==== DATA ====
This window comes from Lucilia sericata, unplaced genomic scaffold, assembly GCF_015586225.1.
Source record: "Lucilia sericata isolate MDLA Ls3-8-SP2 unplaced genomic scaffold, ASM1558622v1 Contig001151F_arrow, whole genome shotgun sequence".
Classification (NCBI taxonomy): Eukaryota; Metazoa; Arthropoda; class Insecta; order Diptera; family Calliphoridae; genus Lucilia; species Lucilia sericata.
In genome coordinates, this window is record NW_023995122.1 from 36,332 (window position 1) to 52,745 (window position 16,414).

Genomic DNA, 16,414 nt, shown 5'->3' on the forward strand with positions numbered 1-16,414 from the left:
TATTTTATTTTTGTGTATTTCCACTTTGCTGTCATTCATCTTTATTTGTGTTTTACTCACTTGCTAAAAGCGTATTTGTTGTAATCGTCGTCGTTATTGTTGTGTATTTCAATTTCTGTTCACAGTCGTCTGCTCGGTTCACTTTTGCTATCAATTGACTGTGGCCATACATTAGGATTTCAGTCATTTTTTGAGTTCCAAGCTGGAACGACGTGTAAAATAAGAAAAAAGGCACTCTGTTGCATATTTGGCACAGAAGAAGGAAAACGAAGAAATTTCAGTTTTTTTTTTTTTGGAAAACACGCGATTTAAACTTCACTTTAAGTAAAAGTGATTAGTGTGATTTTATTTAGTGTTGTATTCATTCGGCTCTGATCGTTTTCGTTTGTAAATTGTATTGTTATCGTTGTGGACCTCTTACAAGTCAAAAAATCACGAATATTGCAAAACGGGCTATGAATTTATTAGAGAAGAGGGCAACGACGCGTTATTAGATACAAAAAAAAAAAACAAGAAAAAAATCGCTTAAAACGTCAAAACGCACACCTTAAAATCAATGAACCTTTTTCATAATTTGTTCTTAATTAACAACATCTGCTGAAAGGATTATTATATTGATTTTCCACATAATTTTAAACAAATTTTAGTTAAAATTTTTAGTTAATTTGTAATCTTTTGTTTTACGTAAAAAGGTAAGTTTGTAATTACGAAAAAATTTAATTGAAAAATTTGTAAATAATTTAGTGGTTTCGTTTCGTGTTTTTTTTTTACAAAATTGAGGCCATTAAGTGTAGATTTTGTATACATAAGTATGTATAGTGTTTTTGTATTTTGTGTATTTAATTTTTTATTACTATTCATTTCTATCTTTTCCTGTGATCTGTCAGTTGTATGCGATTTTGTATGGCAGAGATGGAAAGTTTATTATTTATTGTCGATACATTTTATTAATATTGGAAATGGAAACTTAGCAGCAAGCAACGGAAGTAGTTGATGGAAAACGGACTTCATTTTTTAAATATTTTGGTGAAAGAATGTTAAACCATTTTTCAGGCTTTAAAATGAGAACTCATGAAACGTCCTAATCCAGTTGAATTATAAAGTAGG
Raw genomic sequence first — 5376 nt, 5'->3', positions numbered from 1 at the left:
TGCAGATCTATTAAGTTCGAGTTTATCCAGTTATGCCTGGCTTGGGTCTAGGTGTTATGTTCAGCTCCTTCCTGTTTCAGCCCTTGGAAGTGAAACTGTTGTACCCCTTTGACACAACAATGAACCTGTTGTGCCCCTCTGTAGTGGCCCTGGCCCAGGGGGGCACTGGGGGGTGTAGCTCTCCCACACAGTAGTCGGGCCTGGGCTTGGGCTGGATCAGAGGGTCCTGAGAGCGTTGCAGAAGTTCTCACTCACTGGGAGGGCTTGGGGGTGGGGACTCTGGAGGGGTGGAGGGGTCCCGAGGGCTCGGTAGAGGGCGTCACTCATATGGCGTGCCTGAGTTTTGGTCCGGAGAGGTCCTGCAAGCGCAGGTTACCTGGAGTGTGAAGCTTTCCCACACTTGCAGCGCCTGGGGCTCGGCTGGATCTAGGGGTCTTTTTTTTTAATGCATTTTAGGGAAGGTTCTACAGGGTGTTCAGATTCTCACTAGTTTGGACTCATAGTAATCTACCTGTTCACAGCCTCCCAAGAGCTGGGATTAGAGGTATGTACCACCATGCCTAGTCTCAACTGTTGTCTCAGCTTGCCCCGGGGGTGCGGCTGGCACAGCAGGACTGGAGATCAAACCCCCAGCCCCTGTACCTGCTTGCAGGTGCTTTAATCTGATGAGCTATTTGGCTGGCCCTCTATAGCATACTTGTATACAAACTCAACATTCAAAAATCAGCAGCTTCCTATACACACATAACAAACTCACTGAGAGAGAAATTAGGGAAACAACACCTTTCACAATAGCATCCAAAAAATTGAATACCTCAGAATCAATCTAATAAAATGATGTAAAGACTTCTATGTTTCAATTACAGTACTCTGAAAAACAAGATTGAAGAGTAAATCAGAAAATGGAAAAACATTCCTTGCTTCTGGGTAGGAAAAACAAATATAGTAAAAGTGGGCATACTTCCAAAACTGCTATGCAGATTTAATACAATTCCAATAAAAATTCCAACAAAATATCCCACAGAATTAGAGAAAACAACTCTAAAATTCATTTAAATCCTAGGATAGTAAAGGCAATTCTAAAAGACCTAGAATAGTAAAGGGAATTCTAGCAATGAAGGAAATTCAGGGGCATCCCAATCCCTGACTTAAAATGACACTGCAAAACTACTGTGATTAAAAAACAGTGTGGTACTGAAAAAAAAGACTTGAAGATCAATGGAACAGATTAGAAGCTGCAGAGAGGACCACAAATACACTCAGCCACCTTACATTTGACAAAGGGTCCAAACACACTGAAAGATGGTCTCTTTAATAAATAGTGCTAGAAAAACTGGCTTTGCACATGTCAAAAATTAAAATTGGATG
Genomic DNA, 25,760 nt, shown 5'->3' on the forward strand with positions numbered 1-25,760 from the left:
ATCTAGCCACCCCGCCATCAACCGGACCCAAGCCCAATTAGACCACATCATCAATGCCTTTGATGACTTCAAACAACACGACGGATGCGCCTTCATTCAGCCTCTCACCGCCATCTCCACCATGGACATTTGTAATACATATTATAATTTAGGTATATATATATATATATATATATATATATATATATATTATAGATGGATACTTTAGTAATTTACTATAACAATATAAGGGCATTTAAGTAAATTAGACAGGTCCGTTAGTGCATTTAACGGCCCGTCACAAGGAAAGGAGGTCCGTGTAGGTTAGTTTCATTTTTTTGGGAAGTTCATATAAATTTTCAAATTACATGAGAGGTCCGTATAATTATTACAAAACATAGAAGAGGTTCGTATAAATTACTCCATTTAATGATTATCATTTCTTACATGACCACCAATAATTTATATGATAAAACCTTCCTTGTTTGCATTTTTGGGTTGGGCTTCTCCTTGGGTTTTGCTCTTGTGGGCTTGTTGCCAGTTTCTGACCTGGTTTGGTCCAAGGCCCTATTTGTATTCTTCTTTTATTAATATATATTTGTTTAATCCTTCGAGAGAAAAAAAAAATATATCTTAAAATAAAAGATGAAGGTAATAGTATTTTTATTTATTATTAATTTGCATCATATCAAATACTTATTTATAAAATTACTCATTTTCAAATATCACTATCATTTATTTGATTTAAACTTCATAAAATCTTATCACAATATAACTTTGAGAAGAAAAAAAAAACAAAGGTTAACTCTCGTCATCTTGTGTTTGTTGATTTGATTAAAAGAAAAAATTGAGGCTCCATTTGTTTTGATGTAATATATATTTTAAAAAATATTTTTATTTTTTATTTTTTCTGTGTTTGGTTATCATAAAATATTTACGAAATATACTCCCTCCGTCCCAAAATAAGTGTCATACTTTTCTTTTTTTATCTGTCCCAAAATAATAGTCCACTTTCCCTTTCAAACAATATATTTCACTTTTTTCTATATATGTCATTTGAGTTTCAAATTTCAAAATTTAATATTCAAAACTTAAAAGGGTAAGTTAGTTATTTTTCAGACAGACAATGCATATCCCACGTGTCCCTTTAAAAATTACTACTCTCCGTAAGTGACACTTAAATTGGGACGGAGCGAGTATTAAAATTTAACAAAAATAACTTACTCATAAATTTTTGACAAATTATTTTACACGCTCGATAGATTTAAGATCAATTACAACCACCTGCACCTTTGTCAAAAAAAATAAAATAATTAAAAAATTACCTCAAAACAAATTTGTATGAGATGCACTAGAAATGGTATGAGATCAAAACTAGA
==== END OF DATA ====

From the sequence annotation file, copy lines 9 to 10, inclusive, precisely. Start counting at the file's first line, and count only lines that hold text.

Genomic DNA, 25,760 nt, shown 5'->3' on the forward strand with positions numbered 1-25,760 from the left:
ATCTAGCCACCCCGCCATCAACCGGACCCAAGCCCAATTAGACCACATCATCAATGCCTTTGATGACTTCAAACAACACGACGGATGCGCCTTCATTCAGCCTCTCACCGCCATCTCCACCATGGACATTTGTAATACATATTATAATTTAGGTATATATATATATATATATATATATATATATATATATTATAGATGGATACTTTAGTAATTTACTATAACAATATAAGGGCATTTAAGTAAATTAGACAGGTCCGTTAGTGCATTTAACGGCCCGTCACAAGGAAAGGAGGTCCGTGTAGGTTAGTTTCATTTTTTTGGGAAGTTCATATAAATTTTCAAATTACATGAGAGGTCCGTATAATTATTACAAAACATAGAAGAGGTTCGTATAAATTACTCCATTTAATGATTATCATTTCTTACATGACCACCAATAATTTATATGATAAAACCTTCCTTGTTTGCATTTTTGGGTTGGGCTTCTCCTTGGGTTTTGCTCTTGTGGGCTTGTTGCCAGTTTCTGACCTGGTTTGGTCCAAGGCCCTATTTGTATTCTTCTTTTATTAATATATATTTGTTTAATCCTTCGAGAGAAAAAAAAAATATATCTTAAAATAAAAGATGAAGGTAATAGTATTTTTATTTATTATTAATTTGCATCATATCAAATACTTATTTATAAAATTACTCATTTTCAAATATCACTATCATTTATTTGATTTAAACTTCATAAAATCTTATCACAATATAACTTTGAGAAGAAAAAAAAAACAAAGGTTAACTCTCGTCATCTTGTGTTTGTTGATTTGATTAAAAGAAAAAATTGAGGCTCCATTTGTTTTGATGTAATATATATTTTAAAAAATATTTTTATTTTTTATTTTTTCTGTGTTTGGTTATCATAAAATATTTACGAAATATACTCCCTCCGTCCCAAAATAAGTGTCATACTTTTCTTTTTTTATCTGTCCCAAAATAATAGTCCACTTTCCCTTTCAAACAATATATTTCACTTTTTTCTATATATGTCATTTGAGTTTCAAATTTCAAAATTTAATATTCAAAACTTAAAAGGGTAAGTTAGTTATTTTTCAGACAGACAATGCATATCCCACGTGTCCCTTTAAAAATTACTACTCTCCGTAAGTGACACTTAAATTGGGACGGAGCGAGTATTAAAATTTAACAAAAATAACTTACTCATAAATTTTTGACAAATTATTTTACACGCTCGATAGATTTAAGATCAATTACAACCACCTGCACCTTTGTCAAAAAAAATAAAATAATTAAAAAATTACCTCAAAACAAATTTGTATGAGATGCACTAGAAATGGTATGAGATCAAAACTAGA